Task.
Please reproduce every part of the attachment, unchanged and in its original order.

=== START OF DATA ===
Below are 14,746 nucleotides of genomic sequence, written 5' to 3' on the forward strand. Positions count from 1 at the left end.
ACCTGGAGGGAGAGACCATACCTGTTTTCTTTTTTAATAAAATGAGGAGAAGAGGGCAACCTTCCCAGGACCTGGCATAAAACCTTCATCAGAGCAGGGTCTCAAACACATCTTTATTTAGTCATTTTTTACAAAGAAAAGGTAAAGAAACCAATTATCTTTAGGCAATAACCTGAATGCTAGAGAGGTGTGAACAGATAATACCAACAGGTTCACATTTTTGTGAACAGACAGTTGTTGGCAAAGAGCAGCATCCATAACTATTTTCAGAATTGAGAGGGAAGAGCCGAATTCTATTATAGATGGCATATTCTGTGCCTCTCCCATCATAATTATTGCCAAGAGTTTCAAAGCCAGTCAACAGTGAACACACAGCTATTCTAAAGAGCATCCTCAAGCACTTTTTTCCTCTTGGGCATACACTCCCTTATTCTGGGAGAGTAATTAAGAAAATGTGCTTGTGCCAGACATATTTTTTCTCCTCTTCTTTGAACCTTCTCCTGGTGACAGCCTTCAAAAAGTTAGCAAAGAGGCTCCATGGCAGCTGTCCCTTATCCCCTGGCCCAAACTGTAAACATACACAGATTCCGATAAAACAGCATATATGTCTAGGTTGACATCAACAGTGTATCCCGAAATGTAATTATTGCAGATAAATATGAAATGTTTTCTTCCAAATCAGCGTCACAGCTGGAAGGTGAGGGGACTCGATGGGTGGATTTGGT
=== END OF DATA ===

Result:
Below are 14,746 nucleotides of genomic sequence, written 5' to 3' on the forward strand. Positions count from 1 at the left end.
ACCTGGAGGGAGAGACCATACCTGTTTTCTTTTTTAATAAAATGAGGAGAAGAGGGCAACCTTCCCAGGACCTGGCATAAAACCTTCATCAGAGCAGGGTCTCAAACACATCTTTATTTAGTCATTTTTTACAAAGAAAAGGTAAAGAAACCAATTATCTTTAGGCAATAACCTGAATGCTAGAGAGGTGTGAACAGATAATACCAACAGGTTCACATTTTTGTGAACAGACAGTTGTTGGCAAAGAGCAGCATCCATAACTATTTTCAGAATTGAGAGGGAAGAGCCGAATTCTATTATAGATGGCATATTCTGTGCCTCTCCCATCATAATTATTGCCAAGAGTTTCAAAGCCAGTCAACAGTGAACACACAGCTATTCTAAAGAGCATCCTCAAGCACTTTTTTCCTCTTGGGCATACACTCCCTTATTCTGGGAGAGTAATTAAGAAAATGTGCTTGTGCCAGACATATTTTTTCTCCTCTTCTTTGAACCTTCTCCTGGTGACAGCCTTCAAAAAGTTAGCAAAGAGGCTCCATGGCAGCTGTCCCTTATCCCCTGGCCCAAACTGTAAACATACACAGATTCCGATAAAACAGCATATATGTCTAGGTTGACATCAACAGTGTATCCCGAAATGTAATTATTGCAGATAAATATGAAATGTTTTCTTCCAAATCAGCGTCACAGCTGGAAGGTGAGGGGACTCGATGGGTGGATTTGGT